Provision of sexual and reproductive healthcare for all, regardless of age, is at the core of Famia Planea Aruba’s (FPA) work. Over the years FPA has developed different information packages specifically aimed at reaching and supporting young people, families, and educators.   The inspiration for delivering comprehensive sexuality education digitally to young people was propelled by the COVID-19 lockdown. Like other frontline healthcare providers, FPA was faced with unforeseen challenges about how to continue reaching their communities. Undeterred, the team embraced the challenge to create, develop, and launch FPA’s first Online Puberty Educational News Program (OPEN).   Responding to clients' needs digitally  “In the last few years, FPA’s in-school Comprehensive Sexuality Education (CSE) program was growing rapidly, and then all of a sudden we hit a wall; our Island was in complete lockdown and all schools were closed. At first, we were very sad, since we were fully booked for the upcoming few months, and would lose the opportunity to reach thousands of young people”, says Evelyn Yarzagaray, FPA’s Executive Director.   Typically, during April and May FPA usually focuses on students between the ages of 11 and 13 and supporting with the transition from elementary school to secondary school. At this age young people are starting to experience changes to their bodies and hormones.   “We were all of a sudden bombarded with parents who started requesting one-on-one counselling sessions for their kids, but due to safety regulations this was not an easy option. That was when we started looking for a way to reach both parent and child in the safety of their own homes. By converting materials used during our in-person CSE program, we developed an educational video that can be viewed by both parent and child”, says Evelyn.  The OPEN platform has been designed with a colourful background, emojis, and animation to appeal to its target audience. Users can access valuable information through the FAQ section, international news, and video content such as an interview with a Family Physician.   “The filming and editing were the longest and most difficult part of the entire process, but once it was launched, we immediately saw that is was completely worth it, reaching over 42,000 people on social media”, Evelyn says.  “I know it's all part of the growing up process”  Jeanira, 37, is a doctor’s assistant and has two young children aged two and 12. She has been a member of FPA for many years, but only recently learned that FPA provides healthcare for all ages and stages of life – particularly young people.   “About a year ago I had begun researching the best way and time to start talking to my daughter about her upcoming body changes, sexuality, and puberty in general”, explains Jeanira.  It was a family member who suggested the FPA video on social media about puberty that was in Jeanira’s native language.   “The video is fun, educational, featured local professionals and related to my daughter’s age. I love the fact that I could introduce the video to her and let her watch it in her own comfort zone. At the end, it did stimulate conversations and questions for a few days after and it truly made it easier for us to talk about some of the topics that can sometimes be a little hard to approach”, says Jeanira.  11-year-old Xiqiën really enjoyed the video: “My favourite part was to be able to recognize some changes that I am going through right now. There are some changes that I would like to skip but I know it’s all part of the growing up process. I’m so thankful that FPA had the idea to make such a fun video for us to learn from. There was some stuff that I already knew, but I also learned some new things. I did ask my mom a lot of questions after the video, mostly because they said that everyone is different, and I really wanted to know how my mom is different from me. I don’t feel quite as worried to talk to my mom about these things anymore, I know that she will try to help.”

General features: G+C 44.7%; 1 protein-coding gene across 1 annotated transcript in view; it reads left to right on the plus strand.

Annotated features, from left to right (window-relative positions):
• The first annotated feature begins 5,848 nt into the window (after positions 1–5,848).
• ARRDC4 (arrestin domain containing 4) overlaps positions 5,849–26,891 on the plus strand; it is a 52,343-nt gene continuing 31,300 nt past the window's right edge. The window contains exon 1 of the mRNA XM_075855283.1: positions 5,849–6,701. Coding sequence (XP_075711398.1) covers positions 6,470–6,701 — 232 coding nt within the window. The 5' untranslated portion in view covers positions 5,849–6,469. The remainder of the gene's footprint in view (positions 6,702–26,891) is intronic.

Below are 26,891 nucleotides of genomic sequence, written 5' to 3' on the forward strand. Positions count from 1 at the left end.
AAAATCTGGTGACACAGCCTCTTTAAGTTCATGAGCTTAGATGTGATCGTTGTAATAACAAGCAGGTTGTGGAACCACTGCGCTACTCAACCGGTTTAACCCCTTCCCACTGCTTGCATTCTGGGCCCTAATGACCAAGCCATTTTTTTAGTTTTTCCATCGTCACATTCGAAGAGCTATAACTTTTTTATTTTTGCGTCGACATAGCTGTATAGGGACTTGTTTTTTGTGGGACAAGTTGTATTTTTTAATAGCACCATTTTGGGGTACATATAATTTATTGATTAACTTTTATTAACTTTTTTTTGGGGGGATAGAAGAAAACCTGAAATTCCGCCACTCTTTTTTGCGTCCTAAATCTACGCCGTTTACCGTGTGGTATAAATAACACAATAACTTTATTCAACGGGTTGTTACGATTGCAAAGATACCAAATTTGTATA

aruba
story

| 19 May 2022

COVID-19 inspires new approach to reaching young people during lockdown